Sunday, November 29, 2009


Boris Karloff Blogathon

Welcome to the (official) final day of the 2009 Boris Karloff Blogathon!

(I say “official” because I’m planning a bonus post for tomorrow)!

Over the past week, over 100 blogs around the world posted about the life and art of one of filmdom's most famous fiends, Boris Karloff. Click here to see a complete list of participating blogs at the Frankensteinia site.

Here at SCARED SILLY: CLASSIC HOLLYWOOD HORROR-COMEDIES, we've been surveying some of "Uncle Boris"'s funniest features. Today we highlight…

Invisible Bikini poster

* & ½ out of ****

PLOT: Hiram Stokley (Boris Karloff) has recently joined the ranks of the deceased. A carnival showman who made millions in life by swindling others, he is visited in his mausoleum by his beautiful former assistant (and implied love interest) Cicely, who died 32 years earlier in a high-wire fall. Cicely (Susan Hart) tells Hiram that he needs to perform a good deed to get to heaven and have his youth restored, and that she’s been sent to help him. Hiram decides that his deed will be to ensure that his rightful heirs get his inheritance and that his crooked lawyer Reggie Ripper (Basil Rathbone) doesn’t keep it all for himself. Among his heirs are teenagers Chuck Phillips (Tommy Kirk) and Lili Morton (Deborah Walley) and the it’s-been-years-since-she-was-a-teenager Myrtle Forbush (Patsy Kelly). The will is to be read at midnight at Stokley’s mansion and just like a carnival raffle, you have to be present to win (your inheritance, that is). That is where Reggie’s diabolical plan comes in, as he has his right-hand scoundrel J. Sinister Hulk (Jesse White) hire some disreputable miscreants (circus outcasts including a harem girl, an un-PC American Indian and a gorilla) to scare the heirs off the premises at the least, or kill them at worst. Little do they know that that the fake scares they have planned will be supplanted by real scares from the ghost in the invisible bikini! Also on hand are Myrtle’s teenage nephew Bobby and his busload of bikini babes and surfer dudes and the ubiquitous Eric von Zipper (Harvey Lembeck) and his Rat Pack gang of bikers. Can this colossal cast of cut-ups, cuties and kooks survive a night in a mansion with ghosts, gangs and the dulcet tones of Nancy Sinatra and the Bobby Fuller Four?

REVIEW: Let me state this up-front: my star rating is really useless here. This really is a critic-proof movie, so how can I hope to accurately rate it? It’s certainly not “good” by any meaningful filmmaking standards (hence my stars), yet at the same time it is entertaining in spots. But more importantly it was made for a specific audience who ate up these types of films upon original release, and is a treat for those who follow campy cult classics today. In fact, the trailer mentions its campiness. This film (and the people who made it) knows exactly what it is, so there’s no point belaboring too many of its demerits.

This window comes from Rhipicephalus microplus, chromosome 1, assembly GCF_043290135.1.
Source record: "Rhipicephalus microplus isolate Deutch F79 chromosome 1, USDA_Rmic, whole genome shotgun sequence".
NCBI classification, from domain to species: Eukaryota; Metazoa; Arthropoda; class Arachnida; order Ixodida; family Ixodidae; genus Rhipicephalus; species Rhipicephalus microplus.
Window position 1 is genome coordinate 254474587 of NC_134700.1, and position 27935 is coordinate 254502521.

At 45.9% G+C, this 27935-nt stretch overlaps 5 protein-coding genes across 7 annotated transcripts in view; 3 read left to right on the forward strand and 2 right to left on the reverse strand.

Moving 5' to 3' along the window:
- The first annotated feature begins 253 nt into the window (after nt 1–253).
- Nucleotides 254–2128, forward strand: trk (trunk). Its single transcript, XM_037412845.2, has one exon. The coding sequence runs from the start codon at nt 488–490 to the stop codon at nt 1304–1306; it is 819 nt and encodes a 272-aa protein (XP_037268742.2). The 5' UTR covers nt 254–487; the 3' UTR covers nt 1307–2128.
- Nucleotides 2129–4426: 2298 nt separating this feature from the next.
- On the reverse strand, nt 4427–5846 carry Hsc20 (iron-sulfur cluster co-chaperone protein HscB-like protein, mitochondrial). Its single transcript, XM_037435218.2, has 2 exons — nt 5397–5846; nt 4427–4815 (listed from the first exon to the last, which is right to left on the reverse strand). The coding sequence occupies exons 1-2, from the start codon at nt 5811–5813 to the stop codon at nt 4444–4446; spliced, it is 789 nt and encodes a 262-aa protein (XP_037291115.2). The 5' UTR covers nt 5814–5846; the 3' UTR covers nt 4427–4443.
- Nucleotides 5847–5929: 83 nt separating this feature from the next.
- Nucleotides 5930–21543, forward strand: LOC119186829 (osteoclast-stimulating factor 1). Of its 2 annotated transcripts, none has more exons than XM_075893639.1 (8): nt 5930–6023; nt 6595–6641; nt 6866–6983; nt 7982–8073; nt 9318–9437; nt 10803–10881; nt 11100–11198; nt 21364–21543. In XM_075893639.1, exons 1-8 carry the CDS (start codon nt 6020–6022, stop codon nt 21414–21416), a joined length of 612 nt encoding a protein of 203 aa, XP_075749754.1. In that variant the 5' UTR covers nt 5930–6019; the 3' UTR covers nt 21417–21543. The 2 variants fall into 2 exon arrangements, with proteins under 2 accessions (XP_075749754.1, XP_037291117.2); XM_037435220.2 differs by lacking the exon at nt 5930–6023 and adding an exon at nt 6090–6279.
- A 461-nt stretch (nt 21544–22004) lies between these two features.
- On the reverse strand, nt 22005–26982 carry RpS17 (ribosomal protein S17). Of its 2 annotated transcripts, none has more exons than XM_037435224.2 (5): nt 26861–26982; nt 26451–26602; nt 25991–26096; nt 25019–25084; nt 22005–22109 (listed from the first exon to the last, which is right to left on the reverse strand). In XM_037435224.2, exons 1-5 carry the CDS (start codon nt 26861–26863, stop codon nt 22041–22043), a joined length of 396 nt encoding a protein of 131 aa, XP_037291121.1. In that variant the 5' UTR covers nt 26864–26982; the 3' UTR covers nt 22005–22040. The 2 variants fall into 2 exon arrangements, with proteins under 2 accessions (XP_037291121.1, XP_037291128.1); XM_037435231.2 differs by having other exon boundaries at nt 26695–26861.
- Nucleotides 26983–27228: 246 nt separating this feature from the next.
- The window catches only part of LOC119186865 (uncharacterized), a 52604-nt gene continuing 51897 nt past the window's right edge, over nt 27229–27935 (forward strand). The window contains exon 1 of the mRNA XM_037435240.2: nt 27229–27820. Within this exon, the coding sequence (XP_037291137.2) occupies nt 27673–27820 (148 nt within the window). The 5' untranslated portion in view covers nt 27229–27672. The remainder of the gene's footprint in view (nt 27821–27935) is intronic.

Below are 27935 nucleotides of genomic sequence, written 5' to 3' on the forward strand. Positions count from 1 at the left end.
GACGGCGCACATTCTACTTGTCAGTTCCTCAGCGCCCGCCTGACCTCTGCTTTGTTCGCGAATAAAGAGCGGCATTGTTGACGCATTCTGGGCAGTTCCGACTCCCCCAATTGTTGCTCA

It actually starts out suitably creepy with a red-riding hood clad young woman walking through a mist-shrouded graveyard as ominous music plays. And it should be creepy, seeing as the sequence was lifted from an earlier AIP horror film, “The Haunted Palace” (named after the Edgar Allan Poe story but based on an H.P. Lovecraft story "The Strange Case of Charles Dexter Ward").

The new footage starts when Cicely awakens Boris from his coffin. A nice touch in the mausoleum scene is a circus poster from years ago touting the “Girl in the Invisible Bikini’s” high wire act, and a newspaper also from years back reporting her death. The dialogue written for this scene is a bit odd – Cicely speaks in a forced ‘60s vernacular. To show you how disjointed the script is, her speech style in this scene isn’t repeated elsewhere in the movie. She spends most of the rest of the film mute or simply spouting out concise commands and suggestions to the humans who can’t see her.

Another oddity in the script is that Hiram’s heirs are not related to him, nor to each other. And the characters acknowledge that fact and discuss it with each other, but to no conclusion. There is the just barely implied notion that the heirs are people Hiram swindled and that somehow the inheritance is recompense, but there is no follow-up on this idea – it is never developed. Heck, it isn’t even clearly defined in the first place! Probably because the filmmakers realized they’d have to explain just exactly how Hiram could benefit from swindling teenagers.

It’s really just the flimsiest of plots, a clothes hanger of sorts upon which to hang every classic horror-comedy cliché and situation possible as well as every classic “beach party” movie cliché and situation possible. And don’t forget the requisite songs, of course!

With the disjointed nature of this film’s script established, bear in mind that this review may be disjointed as well, jumping between scenes with reckless abandon. Which is a nice way of saying I couldn’t remember the details in a linear fashion, and I defy anyone to do the same. So from here on out, random thoughts…

Karloff’s role was obviously conceived to capitalize on his status as King of the Boogeymen (1964’s “Bikini Beach” used Boris to similar effect used in a campy cameo), but it was written with his advanced age in mind. If this film had been made in the 1940s, there’d be no need for a young lithesome ghost to do the work for him – Karloff would have taken care of it himself. The screenplay offers the device of Karloff being able to both watch over the events and communicate with Cicely via crystal ball.

Boris Karloff Susan Hart

The haunted house trappings here are many. There are the unexpected flashes of lightning and startling accompanying crackles of thunder, secret passageways galore, spooky séances, things that move on their own steam, and a hand that appears from behind a framed picture to remove and replace objects. There’s also an underground “Chamber of Horrors” – a funhouse spook attraction with animated mannequins, scary statues, masks and a working buzzsaw. Last but not least (because this wouldn’t be a silly ‘60s movie without one) there’s a gorilla!